Outside Air Ventilation for VRF Systems

Outside Air Ventilation for VRF Systems

One of the challenges when using VRF is integrating ventilation or outside air. There are different ways to bring in outside air.

The most straightforward way to bring in outside air through a dedicated outside air system, or DOAS. As the name implies, these are basically specialized rooftop packaged units whose only job is to bring in and temper fresh outside air. The main downside to this is that it will require its own ducting system and you’ll have to find a way to integrate it into the space; either mixing with the comfort cooling system, or by dumping it directly into the space.

Another way to do this is to do what I took of picture of here. Many cassette fan coils have a small perforated hole on the chassis that you can punch out and bring in a duct to introduce outside air.

I always have to preface this by saying it is a SMALL amount of outside air, typically 3–5% of the nominal airflow of the cassette and it will be untempered and unfiltered. But in some cases, it makes sense. I saw this in a brewery in Oakland and it was close to an outside wall and in the Bay Area, the climate is generally mild.

I had to take a picture while enjoying a beer since it was the first time I saw the OA knockout being used.

On VRF’s modularity and scalability

One of the advantages of VRF systems is that they’re modular and scalable. From single modules starting at 6 Tons, and then combining modules to form systems up to 42 Tons, we have the ability to combine multiple systems allowing us to condition spaces all the way up to large professional sports arenas. Time for a story…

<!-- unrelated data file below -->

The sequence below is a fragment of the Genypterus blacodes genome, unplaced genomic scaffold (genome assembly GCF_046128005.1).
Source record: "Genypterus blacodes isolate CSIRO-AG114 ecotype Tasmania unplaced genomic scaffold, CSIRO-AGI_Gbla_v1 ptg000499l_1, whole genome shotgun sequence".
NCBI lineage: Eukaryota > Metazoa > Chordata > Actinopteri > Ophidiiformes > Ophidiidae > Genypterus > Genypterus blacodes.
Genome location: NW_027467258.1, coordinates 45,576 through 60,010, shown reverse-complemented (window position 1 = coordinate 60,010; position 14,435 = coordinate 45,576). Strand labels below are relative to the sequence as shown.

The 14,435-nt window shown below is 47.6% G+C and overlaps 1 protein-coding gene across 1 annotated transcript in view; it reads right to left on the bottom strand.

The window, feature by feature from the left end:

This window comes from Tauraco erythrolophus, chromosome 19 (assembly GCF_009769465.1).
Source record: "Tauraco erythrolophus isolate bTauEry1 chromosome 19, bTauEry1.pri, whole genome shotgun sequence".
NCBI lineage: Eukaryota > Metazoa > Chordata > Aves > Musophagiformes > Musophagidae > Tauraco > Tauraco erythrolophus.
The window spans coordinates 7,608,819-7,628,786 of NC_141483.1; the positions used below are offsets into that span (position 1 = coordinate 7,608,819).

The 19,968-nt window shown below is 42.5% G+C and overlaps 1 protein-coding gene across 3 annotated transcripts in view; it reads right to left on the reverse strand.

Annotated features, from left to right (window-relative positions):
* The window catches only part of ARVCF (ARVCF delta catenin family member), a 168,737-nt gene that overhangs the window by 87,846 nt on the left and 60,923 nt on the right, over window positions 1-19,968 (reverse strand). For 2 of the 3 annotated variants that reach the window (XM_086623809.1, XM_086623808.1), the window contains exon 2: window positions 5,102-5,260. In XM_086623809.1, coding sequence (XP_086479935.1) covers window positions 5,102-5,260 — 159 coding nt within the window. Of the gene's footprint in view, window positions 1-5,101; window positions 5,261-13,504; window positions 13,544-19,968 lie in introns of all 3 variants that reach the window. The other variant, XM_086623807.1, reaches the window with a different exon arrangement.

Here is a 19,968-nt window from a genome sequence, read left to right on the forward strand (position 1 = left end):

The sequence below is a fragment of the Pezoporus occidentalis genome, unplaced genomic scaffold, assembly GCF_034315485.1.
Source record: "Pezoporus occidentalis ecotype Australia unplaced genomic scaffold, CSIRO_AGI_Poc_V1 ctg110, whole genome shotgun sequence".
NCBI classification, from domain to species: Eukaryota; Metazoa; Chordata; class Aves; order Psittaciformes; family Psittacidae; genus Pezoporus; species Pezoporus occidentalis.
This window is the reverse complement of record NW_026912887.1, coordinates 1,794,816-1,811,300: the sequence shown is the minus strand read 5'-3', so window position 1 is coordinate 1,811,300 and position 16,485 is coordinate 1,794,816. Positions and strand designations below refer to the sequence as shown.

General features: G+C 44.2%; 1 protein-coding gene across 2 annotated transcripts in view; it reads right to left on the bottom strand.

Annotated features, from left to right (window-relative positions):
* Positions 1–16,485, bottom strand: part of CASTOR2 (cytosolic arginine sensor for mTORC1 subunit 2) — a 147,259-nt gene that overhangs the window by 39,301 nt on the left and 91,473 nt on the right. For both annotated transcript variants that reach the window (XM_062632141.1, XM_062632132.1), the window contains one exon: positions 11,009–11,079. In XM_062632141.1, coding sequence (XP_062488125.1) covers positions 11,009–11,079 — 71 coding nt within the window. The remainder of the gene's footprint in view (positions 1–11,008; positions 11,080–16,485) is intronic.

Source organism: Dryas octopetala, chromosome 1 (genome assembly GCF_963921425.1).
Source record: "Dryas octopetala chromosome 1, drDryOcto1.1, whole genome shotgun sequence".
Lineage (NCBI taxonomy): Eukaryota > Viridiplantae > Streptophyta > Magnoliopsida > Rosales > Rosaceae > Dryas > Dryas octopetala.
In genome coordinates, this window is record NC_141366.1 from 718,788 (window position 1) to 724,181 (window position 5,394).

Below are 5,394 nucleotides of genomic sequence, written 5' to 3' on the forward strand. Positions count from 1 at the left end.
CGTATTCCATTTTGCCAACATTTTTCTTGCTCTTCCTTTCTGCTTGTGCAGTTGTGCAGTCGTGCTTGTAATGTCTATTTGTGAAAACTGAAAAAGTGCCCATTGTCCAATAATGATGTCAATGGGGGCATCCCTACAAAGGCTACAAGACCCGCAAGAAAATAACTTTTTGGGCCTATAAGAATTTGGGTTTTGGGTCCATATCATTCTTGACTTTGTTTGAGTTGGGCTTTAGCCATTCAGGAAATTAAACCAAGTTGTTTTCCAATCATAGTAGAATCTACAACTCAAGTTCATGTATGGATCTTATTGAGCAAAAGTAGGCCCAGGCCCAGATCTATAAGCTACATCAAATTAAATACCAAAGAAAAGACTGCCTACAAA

The year is 2017 and the Golden State Warriors finished the season with a 67–15 record. They steam rolled through the playoffs before meeting Lebron and the Cleveland Cavaliers for the third year in a row. They easily defeat the Cavs 4–1 and were 2016–2017 NBA Champions. A month later, I received plans for the largest, highest profile project I’ve been involved in: The job was called New Warriors Arena which was eventually named Chase Center.

From what I recall, the systems themselves were pretty simple. Each system consisted of water cooled condensing units with ducted fan coils and a few cassettes. But with the size of the arena, we needed over 60 of these systems. Everything was tied together with central controllers.

On March 5th, 2020, Steph Curry made his long awaited return after breaking his hand during the 2019 season. I had a neighbor who had season tickets to the Warriors and he invited me to a game, so of course I took him up on his offer. I distinctly remember going to the game because there were stories in the news about people getting sick and my wife urged me to wear a mask while I took BART to the game. Once I got there, I had to take a look up and I saw a ducted fan coil installed above me. It was cool to know that I had a part in getting that fan coil up there. Admittedly a VERY SMALL part, but a part either way.

P.S. It turned out that that was Curry’s only game at Chase Center that year. We all know what happened a week later.